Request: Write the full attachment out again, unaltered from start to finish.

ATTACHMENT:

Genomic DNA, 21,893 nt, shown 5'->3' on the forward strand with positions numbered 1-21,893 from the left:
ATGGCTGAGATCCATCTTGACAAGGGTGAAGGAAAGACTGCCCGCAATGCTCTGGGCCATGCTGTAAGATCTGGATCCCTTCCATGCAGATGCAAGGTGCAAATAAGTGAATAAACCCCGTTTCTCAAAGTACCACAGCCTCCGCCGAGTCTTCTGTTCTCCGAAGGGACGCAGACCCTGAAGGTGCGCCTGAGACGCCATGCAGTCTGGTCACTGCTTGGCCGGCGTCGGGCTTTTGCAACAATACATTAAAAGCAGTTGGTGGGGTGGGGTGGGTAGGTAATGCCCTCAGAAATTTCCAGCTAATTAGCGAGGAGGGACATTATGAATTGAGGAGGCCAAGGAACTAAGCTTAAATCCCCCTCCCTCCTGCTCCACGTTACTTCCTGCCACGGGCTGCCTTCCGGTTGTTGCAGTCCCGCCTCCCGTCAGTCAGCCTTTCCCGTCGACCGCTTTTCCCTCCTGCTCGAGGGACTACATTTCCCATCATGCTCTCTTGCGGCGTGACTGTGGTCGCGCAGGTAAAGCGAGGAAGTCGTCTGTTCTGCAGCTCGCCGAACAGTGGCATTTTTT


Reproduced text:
Genomic DNA, 21,893 nt, shown 5'->3' on the forward strand with positions numbered 1-21,893 from the left:
ATGGCTGAGATCCATCTTGACAAGGGTGAAGGAAAGACTGCCCGCAATGCTCTGGGCCATGCTGTAAGATCTGGATCCCTTCCATGCAGATGCAAGGTGCAAATAAGTGAATAAACCCCGTTTCTCAAAGTACCACAGCCTCCGCCGAGTCTTCTGTTCTCCGAAGGGACGCAGACCCTGAAGGTGCGCCTGAGACGCCATGCAGTCTGGTCACTGCTTGGCCGGCGTCGGGCTTTTGCAACAATACATTAAAAGCAGTTGGTGGGGTGGGGTGGGTAGGTAATGCCCTCAGAAATTTCCAGCTAATTAGCGAGGAGGGACATTATGAATTGAGGAGGCCAAGGAACTAAGCTTAAATCCCCCTCCCTCCTGCTCCACGTTACTTCCTGCCACGGGCTGCCTTCCGGTTGTTGCAGTCCCGCCTCCCGTCAGTCAGCCTTTCCCGTCGACCGCTTTTCCCTCCTGCTCGAGGGACTACATTTCCCATCATGCTCTCTTGCGGCGTGACTGTGGTCGCGCAGGTAAAGCGAGGAAGTCGTCTGTTCTGCAGCTCGCCGAACAGTGGCATTTTTT